Palace of the Parliament

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Palace of Parliament
Palatul Parlamentului
Palatul Parlamentului 1b.jpg
General information
Architectural styleLate interpretation of neoclassical architecture
Town or cityBucharest
Country Romania
Construction started25 June 1984
Completed1997[1]
Cost€3-billion
Technical details
Size270m by 240 m, 86 m high
92 m underground
1,100 rooms
12 stories tall
with four additional underground levels currently available and in use (another four in different stages of completion)
Floor count12
Floor area340,000 m2 (3,700,000 sq ft)
Design and construction
ArchitectAnca Petrescu (chief architect) led a group of 700 architects[2]
 
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Palace of Parliament
Palatul Parlamentului
Palatul Parlamentului 1b.jpg
General information
Architectural styleLate interpretation of neoclassical architecture
Town or cityBucharest
Country Romania
Construction started25 June 1984
Completed1997[1]
Cost€3-billion
Technical details
Size270m by 240 m, 86 m high
92 m underground
1,100 rooms
12 stories tall
with four additional underground levels currently available and in use (another four in different stages of completion)
Floor count12
Floor area340,000 m2 (3,700,000 sq ft)
Design and construction
ArchitectAnca Petrescu (chief architect) led a group of 700 architects[2]

The Palace of Parliament (Romanian: Palatul Parlamentului) in Bucharest, Romania is a multi-purpose building containing both chambers of the Romanian Parliament. According to the World Records Academy, the Palace is the world's largest civilian building with an administrative function, most expensive administrative building and heaviest building.[3]

The Palace was designed by architect Anca Petrescu and nearly completed by the Ceaușescu regime as the seat of political and administrative power. Nicolae Ceaușescu named it the People's House (Casa Poporului),[4] also known in English as the Palace of the People.[5]

Since the Romanian Revolution[edit]

Since 1996, the building has housed Romania's Chamber of Deputies, which had previously been housed in the Palace of the Patriarchy; the Romanian Legislative Council and the Romanian Competition Council. The Romanian Senate joined them there in 2005, having previously been housed in the former Communist Party Central Committee building. The Palace also contains a massive array of miscellaneous conference halls, salons, etc. used for a wide variety of other purposes. There are public tours organized in a number of languages.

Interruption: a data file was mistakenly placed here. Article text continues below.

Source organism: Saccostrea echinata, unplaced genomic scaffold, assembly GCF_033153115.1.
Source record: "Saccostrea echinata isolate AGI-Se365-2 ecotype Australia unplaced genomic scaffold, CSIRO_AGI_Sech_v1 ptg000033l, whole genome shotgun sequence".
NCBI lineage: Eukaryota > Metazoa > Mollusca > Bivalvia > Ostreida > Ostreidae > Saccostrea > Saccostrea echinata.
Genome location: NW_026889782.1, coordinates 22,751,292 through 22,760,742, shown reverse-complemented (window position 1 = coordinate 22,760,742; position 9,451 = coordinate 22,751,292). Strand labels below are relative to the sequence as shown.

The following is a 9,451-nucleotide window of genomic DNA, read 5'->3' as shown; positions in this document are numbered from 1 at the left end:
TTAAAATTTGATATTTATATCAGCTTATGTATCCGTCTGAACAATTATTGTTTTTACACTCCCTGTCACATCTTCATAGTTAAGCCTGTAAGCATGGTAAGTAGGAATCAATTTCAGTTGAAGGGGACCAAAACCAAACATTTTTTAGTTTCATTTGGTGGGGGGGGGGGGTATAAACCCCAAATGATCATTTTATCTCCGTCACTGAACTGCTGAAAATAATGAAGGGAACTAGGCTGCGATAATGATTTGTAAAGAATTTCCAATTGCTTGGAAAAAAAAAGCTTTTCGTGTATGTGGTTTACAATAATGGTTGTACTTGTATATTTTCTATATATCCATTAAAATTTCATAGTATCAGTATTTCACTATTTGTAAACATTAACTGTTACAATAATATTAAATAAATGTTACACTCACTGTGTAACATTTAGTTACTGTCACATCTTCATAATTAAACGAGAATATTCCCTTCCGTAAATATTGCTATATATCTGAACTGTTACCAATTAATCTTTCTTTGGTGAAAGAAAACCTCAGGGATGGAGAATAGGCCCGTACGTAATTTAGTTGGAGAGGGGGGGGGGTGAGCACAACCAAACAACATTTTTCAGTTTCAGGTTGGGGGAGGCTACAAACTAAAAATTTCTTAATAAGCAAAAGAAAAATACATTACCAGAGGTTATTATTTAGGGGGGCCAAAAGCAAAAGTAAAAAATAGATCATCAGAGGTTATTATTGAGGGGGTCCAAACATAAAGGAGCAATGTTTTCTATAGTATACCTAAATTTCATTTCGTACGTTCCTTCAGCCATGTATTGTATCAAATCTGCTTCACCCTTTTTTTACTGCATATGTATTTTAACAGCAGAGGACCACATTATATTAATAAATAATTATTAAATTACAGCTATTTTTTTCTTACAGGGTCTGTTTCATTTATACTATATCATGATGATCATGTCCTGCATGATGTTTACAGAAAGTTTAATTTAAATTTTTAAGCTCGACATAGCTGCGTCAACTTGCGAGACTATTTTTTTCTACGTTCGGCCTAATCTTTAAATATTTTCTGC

In 2003-2004 a glass annex was built[citation needed], alongside external elevators. This was done to facilitate access to the National Museum of Contemporary Art (MNAC) opened in 2004 inside the west wing of the Palace of Parliament, and to the Museum and Park of Totalitarianism and Socialist Realism, also opened in 2004.

The cafeteria for use of the legislators has been refurbished. Also in the building is the headquarters of the Southeast European Cooperative Initiative (SECI), an organization focused on regional cooperation among governments against cross-border crime.

In 2008, the Palace hosted the 20th NATO summit. In 2010, politician Silviu Prigoană proposed re-purposing the building into a shopping mall and entertainment complex. Citing costs, Prigoană said Parliament should move to a new building, as they occupied only 30 percent of the massive palace. While the proposal has sparked debate in Romania; politician Miron Mitrea dismissed the idea as a "joke".[6]

References[edit]

  1. ^ "O capodoperă a geniului românesc: Palatul Parlamentului". 10 May 2011. Retrieved 11 June 2012. 
  2. ^ http://www.gandul.info/news/casa-poporului-de-trei-ori-in-cartea-recordurilor-video-2521487
  3. ^ "Largest administrative building". World Records Academy. p. 1. 
  4. ^ "Palatul Parlamentului / Casa Poporului" (in Romanian). miculparis.ro. p. 1. 
  5. ^ Tessa Dunlop (7 August 2013). "Romania's costly passion for building churches". BBC News. Retrieved 7 August 2013. 
  6. ^ "Nicolae Ceausescu palace 'to be turned into shopping mall'". 4 February 2010. Retrieved 6 September 2013. .

External links[edit]

Coordinates: 44°25′39″N 26°5′15″E / 44.42750°N 26.08750°E / 44.42750; 26.08750